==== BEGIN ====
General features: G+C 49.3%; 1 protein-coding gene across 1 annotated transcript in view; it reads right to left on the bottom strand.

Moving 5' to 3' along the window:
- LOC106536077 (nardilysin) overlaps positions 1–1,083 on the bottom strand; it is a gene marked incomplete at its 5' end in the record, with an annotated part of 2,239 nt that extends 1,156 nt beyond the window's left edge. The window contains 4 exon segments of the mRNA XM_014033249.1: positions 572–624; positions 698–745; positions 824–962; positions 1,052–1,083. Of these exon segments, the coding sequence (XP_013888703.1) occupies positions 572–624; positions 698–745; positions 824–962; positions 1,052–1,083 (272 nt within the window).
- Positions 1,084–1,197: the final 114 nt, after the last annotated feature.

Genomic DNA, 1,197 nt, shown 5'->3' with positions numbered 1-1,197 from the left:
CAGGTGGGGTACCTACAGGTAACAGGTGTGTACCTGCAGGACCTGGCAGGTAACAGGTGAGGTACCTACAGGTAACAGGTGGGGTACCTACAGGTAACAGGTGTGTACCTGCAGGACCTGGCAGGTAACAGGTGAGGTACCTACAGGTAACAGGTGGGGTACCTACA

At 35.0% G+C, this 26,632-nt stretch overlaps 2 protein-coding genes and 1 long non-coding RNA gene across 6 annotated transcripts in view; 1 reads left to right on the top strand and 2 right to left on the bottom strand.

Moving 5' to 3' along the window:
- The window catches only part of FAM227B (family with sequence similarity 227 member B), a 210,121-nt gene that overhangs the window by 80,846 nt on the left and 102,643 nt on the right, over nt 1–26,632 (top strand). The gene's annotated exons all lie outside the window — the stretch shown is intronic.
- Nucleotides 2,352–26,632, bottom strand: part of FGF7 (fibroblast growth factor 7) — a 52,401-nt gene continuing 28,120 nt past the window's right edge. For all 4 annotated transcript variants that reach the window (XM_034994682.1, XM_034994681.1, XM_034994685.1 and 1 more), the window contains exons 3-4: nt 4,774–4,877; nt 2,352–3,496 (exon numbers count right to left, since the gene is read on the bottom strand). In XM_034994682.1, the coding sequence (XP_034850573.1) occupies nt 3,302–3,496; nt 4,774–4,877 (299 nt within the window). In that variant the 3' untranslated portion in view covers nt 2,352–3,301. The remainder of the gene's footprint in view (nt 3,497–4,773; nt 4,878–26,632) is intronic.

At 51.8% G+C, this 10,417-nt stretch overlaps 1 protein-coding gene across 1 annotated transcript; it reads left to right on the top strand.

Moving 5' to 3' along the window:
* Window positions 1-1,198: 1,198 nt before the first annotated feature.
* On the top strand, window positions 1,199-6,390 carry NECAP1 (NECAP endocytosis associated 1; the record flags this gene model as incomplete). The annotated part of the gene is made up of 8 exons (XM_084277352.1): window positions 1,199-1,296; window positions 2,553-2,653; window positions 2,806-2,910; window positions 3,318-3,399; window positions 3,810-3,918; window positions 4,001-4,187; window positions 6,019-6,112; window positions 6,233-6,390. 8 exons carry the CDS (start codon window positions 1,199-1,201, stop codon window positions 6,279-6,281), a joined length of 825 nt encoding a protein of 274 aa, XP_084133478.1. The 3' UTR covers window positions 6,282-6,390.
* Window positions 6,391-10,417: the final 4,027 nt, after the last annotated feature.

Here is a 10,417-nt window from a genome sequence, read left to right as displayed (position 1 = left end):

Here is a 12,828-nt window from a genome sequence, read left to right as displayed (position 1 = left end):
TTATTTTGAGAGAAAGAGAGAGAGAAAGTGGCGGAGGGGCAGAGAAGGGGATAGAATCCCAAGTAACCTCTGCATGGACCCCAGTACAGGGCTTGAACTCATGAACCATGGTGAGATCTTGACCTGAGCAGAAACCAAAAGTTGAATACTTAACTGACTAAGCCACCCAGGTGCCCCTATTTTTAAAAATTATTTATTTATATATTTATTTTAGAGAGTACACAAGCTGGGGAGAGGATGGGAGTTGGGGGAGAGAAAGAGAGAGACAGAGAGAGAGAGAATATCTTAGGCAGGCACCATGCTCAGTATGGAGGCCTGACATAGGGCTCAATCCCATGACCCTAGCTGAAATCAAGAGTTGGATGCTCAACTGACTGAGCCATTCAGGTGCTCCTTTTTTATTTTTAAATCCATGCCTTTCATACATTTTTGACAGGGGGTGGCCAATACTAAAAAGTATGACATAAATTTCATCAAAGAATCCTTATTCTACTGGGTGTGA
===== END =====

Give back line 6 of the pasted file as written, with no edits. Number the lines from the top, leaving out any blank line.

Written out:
CAGGTGGGGTACCTACAGGTAACAGGTGTGTACCTGCAGGACCTGGCAGGTAACAGGTGAGGTACCTACAGGTAACAGGTGGGGTACCTACAGGTAACAGGTGTGTACCTGCAGGACCTGGCAGGTAACAGGTGAGGTACCTACAGGTAACAGGTGGGGTACCTACA